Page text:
Sons of Anarchy Season 5 Review

Spoiler Warning: This review will contain spoilers of the 5th season of Sons of Anarchy.

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The 5th season of Sons of Anarchy will be remembered for a myriad of entertaining moments. There was a horrifying scene where Tiggs watched his daughter burned alive, a comical scene with Walter Goggins playing a transsexual prostitute and even a rather friendly fist fight between two stubborn Irishmen. But the defining scene that would cause the largest impact both for the audience, and our protagonist Jax Teller was the death of Opie.

Kurt Sutter hit the ground running this season setting up what would be some of the most meaningful character development for Jax. After last season’s rather contrived finale it was nice to quickly see some consequences for what these characters did in the previous season. We were introduced to a new character in Damon Pope (Harold Perrineau) who made his presence known fairly quickly by burning Tiggs’ daughter, and sending members of the club to prison to strike a deal. Providing us a heartbreaking exit for Opie, and giving us the lynch pin for what Jax would become. The question that was asked this season by Opie was: “does power corrupt”.

The answer to that question was a resounding yes by the time we got to the finale. Jax had become far more cold hearted, and brutal over the course of the season. Breaking long time partnerships the club has had for years, manipulating multiple parties, and getting the revenge he felt he was owed.  As he put it being at the head of the table made it difficult for him to not be a savage. More importantly, it took him down the dark path of ending up like a man he hates most in Clay.

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Along the way we also had another great new addition to the show with Nero, a former gangster who now runs an escorting service, a romantic partner for Gemma, and a soon to be business partner for Jax. Nero also had moments where he provided Jax with words of wisdom. I thought the chemistry between Nero and Gemma was fantastic, and his downfall back into the life he left was certainly heart breaking to watch.

If the show had any major draw backs this season it was largely due to the fact that they might have had too large of a cast. Specifically Damon Pope after his quick start became a smaller character as the season progressed. Usually only brought up to be this pseudo mentor to Jax, and point out some deals. While his death at the end of the season provided a catharsis for Tigg, the club, and maybe even the audience it still felt like the character was poorly used. What initially came off as a main antagonist became a side act.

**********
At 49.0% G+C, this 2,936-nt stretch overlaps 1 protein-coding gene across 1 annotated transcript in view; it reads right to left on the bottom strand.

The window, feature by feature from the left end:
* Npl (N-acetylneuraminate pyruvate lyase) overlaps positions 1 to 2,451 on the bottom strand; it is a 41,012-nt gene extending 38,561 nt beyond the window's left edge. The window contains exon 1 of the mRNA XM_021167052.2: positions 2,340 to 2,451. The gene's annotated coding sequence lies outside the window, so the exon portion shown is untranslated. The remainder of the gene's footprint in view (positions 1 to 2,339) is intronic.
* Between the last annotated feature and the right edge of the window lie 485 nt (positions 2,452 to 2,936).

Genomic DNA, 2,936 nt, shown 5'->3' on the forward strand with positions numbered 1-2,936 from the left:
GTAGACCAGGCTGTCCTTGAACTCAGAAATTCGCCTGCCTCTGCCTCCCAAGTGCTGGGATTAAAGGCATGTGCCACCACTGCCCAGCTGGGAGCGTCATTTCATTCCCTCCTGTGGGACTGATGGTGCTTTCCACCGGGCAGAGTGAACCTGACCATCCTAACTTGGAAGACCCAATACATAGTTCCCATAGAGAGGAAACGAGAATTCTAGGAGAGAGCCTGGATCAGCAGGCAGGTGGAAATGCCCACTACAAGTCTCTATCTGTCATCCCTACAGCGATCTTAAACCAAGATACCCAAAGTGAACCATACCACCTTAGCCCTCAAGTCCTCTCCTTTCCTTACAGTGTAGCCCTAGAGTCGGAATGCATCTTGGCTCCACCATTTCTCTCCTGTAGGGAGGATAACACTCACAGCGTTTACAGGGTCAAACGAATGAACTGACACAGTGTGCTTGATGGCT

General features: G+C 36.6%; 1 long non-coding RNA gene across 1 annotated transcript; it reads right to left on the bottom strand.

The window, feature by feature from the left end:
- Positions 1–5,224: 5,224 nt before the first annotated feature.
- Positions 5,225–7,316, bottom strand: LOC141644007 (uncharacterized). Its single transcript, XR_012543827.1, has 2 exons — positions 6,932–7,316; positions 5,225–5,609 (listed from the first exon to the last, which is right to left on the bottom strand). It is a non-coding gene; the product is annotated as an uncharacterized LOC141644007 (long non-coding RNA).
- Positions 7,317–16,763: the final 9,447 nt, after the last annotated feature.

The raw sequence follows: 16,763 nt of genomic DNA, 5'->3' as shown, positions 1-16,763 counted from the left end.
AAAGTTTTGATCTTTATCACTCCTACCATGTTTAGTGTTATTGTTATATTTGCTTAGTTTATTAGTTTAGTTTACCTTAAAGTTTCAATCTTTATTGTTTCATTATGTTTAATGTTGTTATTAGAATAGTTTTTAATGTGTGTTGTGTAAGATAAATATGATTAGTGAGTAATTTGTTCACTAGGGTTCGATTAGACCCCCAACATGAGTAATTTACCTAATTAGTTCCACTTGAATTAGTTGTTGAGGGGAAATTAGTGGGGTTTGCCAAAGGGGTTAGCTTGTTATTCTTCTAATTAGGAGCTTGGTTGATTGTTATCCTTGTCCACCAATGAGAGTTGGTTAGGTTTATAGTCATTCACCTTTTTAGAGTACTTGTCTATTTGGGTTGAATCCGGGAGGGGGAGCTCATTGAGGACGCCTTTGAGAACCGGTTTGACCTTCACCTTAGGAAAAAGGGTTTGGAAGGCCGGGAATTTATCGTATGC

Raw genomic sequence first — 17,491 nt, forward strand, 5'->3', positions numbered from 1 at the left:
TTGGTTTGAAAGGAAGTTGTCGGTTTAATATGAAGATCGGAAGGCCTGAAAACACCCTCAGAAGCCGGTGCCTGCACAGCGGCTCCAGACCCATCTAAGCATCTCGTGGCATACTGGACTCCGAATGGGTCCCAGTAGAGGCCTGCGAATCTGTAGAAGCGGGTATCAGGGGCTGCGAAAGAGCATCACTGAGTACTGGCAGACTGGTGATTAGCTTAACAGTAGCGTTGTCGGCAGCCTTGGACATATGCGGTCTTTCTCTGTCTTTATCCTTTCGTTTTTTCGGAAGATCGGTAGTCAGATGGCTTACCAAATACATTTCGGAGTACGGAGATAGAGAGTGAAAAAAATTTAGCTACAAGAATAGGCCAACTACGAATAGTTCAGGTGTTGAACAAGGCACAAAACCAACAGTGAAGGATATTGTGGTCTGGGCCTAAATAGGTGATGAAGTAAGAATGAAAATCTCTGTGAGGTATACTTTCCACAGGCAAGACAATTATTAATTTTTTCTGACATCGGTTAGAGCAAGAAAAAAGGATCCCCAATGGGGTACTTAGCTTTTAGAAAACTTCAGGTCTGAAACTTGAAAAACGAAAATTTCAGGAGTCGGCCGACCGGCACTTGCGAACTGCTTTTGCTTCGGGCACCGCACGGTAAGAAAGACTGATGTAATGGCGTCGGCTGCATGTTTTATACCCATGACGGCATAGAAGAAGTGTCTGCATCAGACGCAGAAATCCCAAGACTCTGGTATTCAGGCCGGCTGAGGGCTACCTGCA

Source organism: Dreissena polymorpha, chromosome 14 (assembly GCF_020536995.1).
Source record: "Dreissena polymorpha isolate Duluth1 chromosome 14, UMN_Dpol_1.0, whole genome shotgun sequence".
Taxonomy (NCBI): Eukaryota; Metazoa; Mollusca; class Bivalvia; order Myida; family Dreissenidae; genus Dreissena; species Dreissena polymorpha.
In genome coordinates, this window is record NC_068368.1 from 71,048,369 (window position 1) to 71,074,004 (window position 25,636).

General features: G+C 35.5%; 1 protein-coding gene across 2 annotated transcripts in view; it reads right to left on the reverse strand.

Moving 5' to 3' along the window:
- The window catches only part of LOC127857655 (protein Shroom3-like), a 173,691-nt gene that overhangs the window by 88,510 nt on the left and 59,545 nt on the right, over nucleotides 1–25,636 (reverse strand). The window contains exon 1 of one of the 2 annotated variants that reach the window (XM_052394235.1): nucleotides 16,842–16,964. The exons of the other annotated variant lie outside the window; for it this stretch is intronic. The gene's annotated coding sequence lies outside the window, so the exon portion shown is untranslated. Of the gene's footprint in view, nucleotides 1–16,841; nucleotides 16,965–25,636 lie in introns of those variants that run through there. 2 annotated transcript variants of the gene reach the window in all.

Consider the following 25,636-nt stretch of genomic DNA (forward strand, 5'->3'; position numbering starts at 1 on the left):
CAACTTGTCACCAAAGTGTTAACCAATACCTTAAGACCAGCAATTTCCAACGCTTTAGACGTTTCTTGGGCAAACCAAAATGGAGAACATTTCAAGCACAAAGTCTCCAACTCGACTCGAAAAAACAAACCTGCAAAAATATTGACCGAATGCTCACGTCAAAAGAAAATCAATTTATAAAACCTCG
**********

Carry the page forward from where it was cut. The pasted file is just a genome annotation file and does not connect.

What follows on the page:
Roosevelt and Unser also got less time which was disappointing given all that was happening this year. Roosevelt losing his wife to the Nomad’s was a lynch pin for him becoming Jax’s version of Unser (to keep the parallels with Clay going). But what got us there wasn’t nearly as compelling. While the sorrow was definitely there; the events just lacked the buildup necessary for any of it to be satisfying. Also early in the season we were given hints of an Unser/Roosevelt team up that never really came into fruition.

The other side stories were done better however. Gemma’s downfall into being the train wreck she was at the beginning of this season may have had some mixed reactions from viewers, but I thought it was compelling stuff. She had just gone from being the Queen to being at the mercy of her son and daughter in law. Her own son was essentially whoring her out to his worst enemy. So to see her not only get called out for her shortcomings (By Jax, Unser, and Tara for starters) only for her to rise back up at the end was a well-developed arc.

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And of course you can’t talk about this season without bringing up Clay. After losing his throne it would have been easy to write him off as a broken man and, to an extent, Clay was definitely broken. However this was still the same sinister Clay we had been watching for the past 5 years. Kick starting a bunch of home invasions to bring heat at Jax’s feet just so he can get his seat back. At no point did you ever get the hint that Clay was ready to change but to Kurt Sutter’s credit I was shocked that I was starting to feel some sympathy for him in the season finale. Being back stabbed by the last few loved ones he thought he had left. Of course it only took a second to remember all the awful things he did.

Tara’s run as the Ophelia of this take on Hamlet continued with what I thought were good results. While I was not a fan of how dense she was in her scenes with Otto (what did you think he would do with that crucifix?), I did like that she was sympathetic to Wendy’s wishes of finally meeting her son. As much as she was turning into another Gemma; her being self-aware of that made it easier to stomach. Plus, unlike Jax she was still planning a way out for her and her family. For it to completely fall apart at the end while predictable was still equally effective.

So as the season ended we know that Tara and Clay are both off to prison. More than likely Clay is being set up to be dead on arrival but I do feel like he has another card up his sleeve. In Tara’s case she has to deal with the threat of life in jail and a pretty angry US Marshall. And finally, we’re left with a different Jax than the one we had at the beginning of the season, with no Opie, no Tara, and the weight of that gavel in his hand what we have now is a monster.